Issue 8: January 2014

PLANNING FOR HUMAN RIGHTS IN SCOTLAND

By Professor Alan Miller, Chair, Scottish Human Rights Commission

Scotland’s first National Action Plan for Human Rights was launched on 10th December 2013, International Human Rights Day. SNAP is a groundbreaking, innovative and ambitious plan to progressively achieve the full realisation of human rights in Scotland. Its vision is clear: Scotland should be a country where everyone is able to live with dignity.

We were joined at the launch by Deputy First Minister Nicola Sturgeon and the Council of Europe’s Human Rights Commissioner Nils Mui┼żnieks alongside a wide range of representatives from civil society, rights based organisations, public bodies and government representatives. The Action Plan was well received and the energy, motivation and enthusiasm of those present reassured me that the implementation of the Plan will bring real progress in human rights across the country.

… the vision is clear: Scotland should be a country where everyone is able to live with dignity.

SNAP has been developed in an unprecedented process over the past four years. As well as extensive research and evidence gathering, there has been intense participation and collaboration with people who use services and with the public and voluntary organisations which deliver them. Both the Drafting Group which has collectively drafted SNAP and the Advisory Council were made up of organisations and individuals who reflect the broad spectrum of Scottish life. Their involvement has brought a wealth of experience, creativity and direct contact with people, which has hugely influenced the direction of SNAP.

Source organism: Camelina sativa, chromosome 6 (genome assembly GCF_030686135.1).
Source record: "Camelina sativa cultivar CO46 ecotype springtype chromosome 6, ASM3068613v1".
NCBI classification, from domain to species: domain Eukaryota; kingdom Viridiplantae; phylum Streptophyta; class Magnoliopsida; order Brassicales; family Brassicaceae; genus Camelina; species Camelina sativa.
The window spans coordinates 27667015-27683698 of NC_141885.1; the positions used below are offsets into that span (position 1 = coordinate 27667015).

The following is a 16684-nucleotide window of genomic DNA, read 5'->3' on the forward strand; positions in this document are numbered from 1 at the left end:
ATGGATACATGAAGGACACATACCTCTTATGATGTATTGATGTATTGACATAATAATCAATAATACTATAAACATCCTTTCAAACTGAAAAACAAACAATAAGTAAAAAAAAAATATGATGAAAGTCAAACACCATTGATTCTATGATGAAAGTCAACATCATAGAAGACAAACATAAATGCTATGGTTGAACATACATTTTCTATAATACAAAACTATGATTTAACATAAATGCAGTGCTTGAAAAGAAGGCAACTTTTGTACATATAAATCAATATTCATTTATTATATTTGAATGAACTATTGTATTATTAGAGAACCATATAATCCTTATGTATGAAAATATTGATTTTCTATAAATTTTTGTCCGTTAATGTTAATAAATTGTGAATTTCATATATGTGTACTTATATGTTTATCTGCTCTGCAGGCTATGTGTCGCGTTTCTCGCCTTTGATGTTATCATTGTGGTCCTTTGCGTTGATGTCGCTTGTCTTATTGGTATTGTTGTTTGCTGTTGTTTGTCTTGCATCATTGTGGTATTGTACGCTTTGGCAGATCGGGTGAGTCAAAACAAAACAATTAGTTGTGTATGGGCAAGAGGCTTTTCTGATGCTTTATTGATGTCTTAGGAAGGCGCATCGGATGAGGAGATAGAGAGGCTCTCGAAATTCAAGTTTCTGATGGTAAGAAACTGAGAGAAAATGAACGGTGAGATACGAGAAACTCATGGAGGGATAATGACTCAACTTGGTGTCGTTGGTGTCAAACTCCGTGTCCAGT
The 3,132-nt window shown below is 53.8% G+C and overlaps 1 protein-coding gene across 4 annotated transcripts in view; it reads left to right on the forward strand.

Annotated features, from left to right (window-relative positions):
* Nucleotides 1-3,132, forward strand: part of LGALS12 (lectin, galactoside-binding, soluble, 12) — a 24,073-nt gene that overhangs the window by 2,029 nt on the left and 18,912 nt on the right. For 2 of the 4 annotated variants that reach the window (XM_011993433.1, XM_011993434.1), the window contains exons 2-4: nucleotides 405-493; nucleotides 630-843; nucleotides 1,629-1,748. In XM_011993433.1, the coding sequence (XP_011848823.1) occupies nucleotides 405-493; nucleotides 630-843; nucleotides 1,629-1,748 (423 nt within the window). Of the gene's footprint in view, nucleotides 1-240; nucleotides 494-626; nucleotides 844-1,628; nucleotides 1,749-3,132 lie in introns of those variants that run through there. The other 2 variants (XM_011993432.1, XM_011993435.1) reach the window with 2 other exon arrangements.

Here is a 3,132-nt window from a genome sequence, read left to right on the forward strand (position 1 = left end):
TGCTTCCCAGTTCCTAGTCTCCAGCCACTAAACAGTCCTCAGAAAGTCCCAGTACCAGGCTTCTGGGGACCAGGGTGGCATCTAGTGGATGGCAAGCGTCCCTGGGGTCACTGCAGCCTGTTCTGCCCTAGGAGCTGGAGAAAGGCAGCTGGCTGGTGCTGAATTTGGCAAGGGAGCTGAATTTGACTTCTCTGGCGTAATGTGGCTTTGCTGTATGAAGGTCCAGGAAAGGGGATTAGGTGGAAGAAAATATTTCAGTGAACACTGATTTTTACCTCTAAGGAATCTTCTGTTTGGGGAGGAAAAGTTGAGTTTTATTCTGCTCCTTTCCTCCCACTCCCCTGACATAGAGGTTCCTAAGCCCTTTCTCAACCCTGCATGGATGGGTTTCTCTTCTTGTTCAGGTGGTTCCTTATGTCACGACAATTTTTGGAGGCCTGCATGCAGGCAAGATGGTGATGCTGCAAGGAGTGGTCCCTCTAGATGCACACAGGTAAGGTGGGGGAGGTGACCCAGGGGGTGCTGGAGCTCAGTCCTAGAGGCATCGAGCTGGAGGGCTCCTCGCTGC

Why do we need SNAP? Scotland must improve its record of promoting and protecting human rights on the ground, in people’s everyday lives. Evidence shows that laws and policies, often designed with the best of intentions, are not consistently delivering good practice in care homes, schools, hospitals or in our justice system. Human rights can often be an after-thought, applied inconsistently, or are simply perceived as a complicated legal area that organisations feel frightened of tackling. It is time for meaningful change in the way human rights are perceived, understood and applied in Scotland. SNAP is a roadmap to realising the human rights that we are all entitled to and that are provided in international law.

In other countries, national action plans for human rights have resulted in real changes, for example by improving protection from abuse, and reducing the use of measures such as restraint. SNAP has followed best international practice, but has also gone beyond the sort of traditional action plan of top down tick lists.The process launched  is a transformative and collaborative programme of action, including agreed outcomes, priorities and a process for working together to deliver sustainable culture change.

SNAP will pursue three outcomes. It will promote people’s participation, the integration of human rights into day to day decision making and accountability, so as to develop a Better Culture. Current challenges are addressed through putting human rights into practice in the areas of health and social care, standard of living and justice and safety for all so as to help enable us all to enjoy Better Lives. It also helps open up Scotland to learn from the experience of others while making sure it meets its own responsibilities to contribute to a Better World.